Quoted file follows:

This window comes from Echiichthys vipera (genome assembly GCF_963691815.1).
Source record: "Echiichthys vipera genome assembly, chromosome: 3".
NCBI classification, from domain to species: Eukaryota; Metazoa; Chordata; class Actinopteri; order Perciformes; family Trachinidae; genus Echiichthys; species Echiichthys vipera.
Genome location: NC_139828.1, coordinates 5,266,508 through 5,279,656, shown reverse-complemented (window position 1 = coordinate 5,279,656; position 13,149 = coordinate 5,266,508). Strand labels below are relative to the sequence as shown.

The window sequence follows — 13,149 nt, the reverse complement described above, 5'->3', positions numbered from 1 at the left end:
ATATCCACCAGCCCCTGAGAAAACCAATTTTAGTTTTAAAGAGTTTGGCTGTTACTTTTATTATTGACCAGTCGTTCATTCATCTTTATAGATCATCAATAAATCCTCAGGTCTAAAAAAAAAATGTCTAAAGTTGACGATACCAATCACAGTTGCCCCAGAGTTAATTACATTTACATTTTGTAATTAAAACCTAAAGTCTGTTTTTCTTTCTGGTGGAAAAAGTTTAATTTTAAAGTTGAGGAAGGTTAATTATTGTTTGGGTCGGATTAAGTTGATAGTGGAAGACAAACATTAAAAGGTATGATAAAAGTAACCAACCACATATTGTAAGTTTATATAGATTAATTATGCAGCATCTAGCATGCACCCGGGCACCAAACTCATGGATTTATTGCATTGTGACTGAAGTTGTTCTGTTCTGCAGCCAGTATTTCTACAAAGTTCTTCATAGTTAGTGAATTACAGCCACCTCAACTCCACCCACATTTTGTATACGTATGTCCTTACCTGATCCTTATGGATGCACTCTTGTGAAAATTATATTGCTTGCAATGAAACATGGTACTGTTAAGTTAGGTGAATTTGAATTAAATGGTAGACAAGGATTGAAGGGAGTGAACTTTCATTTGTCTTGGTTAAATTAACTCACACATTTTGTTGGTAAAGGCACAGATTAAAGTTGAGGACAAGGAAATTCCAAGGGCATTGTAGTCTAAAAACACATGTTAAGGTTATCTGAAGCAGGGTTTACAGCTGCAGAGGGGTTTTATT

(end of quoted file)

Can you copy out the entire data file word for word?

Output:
This window comes from Echiichthys vipera (genome assembly GCF_963691815.1).
Source record: "Echiichthys vipera genome assembly, chromosome: 3".
NCBI classification, from domain to species: Eukaryota; Metazoa; Chordata; class Actinopteri; order Perciformes; family Trachinidae; genus Echiichthys; species Echiichthys vipera.
Genome location: NC_139828.1, coordinates 5,266,508 through 5,279,656, shown reverse-complemented (window position 1 = coordinate 5,279,656; position 13,149 = coordinate 5,266,508). Strand labels below are relative to the sequence as shown.

The window sequence follows — 13,149 nt, the reverse complement described above, 5'->3', positions numbered from 1 at the left end:
ATATCCACCAGCCCCTGAGAAAACCAATTTTAGTTTTAAAGAGTTTGGCTGTTACTTTTATTATTGACCAGTCGTTCATTCATCTTTATAGATCATCAATAAATCCTCAGGTCTAAAAAAAAAATGTCTAAAGTTGACGATACCAATCACAGTTGCCCCAGAGTTAATTACATTTACATTTTGTAATTAAAACCTAAAGTCTGTTTTTCTTTCTGGTGGAAAAAGTTTAATTTTAAAGTTGAGGAAGGTTAATTATTGTTTGGGTCGGATTAAGTTGATAGTGGAAGACAAACATTAAAAGGTATGATAAAAGTAACCAACCACATATTGTAAGTTTATATAGATTAATTATGCAGCATCTAGCATGCACCCGGGCACCAAACTCATGGATTTATTGCATTGTGACTGAAGTTGTTCTGTTCTGCAGCCAGTATTTCTACAAAGTTCTTCATAGTTAGTGAATTACAGCCACCTCAACTCCACCCACATTTTGTATACGTATGTCCTTACCTGATCCTTATGGATGCACTCTTGTGAAAATTATATTGCTTGCAATGAAACATGGTACTGTTAAGTTAGGTGAATTTGAATTAAATGGTAGACAAGGATTGAAGGGAGTGAACTTTCATTTGTCTTGGTTAAATTAACTCACACATTTTGTTGGTAAAGGCACAGATTAAAGTTGAGGACAAGGAAATTCCAAGGGCATTGTAGTCTAAAAACACATGTTAAGGTTATCTGAAGCAGGGTTTACAGCTGCAGAGGGGTTTTATT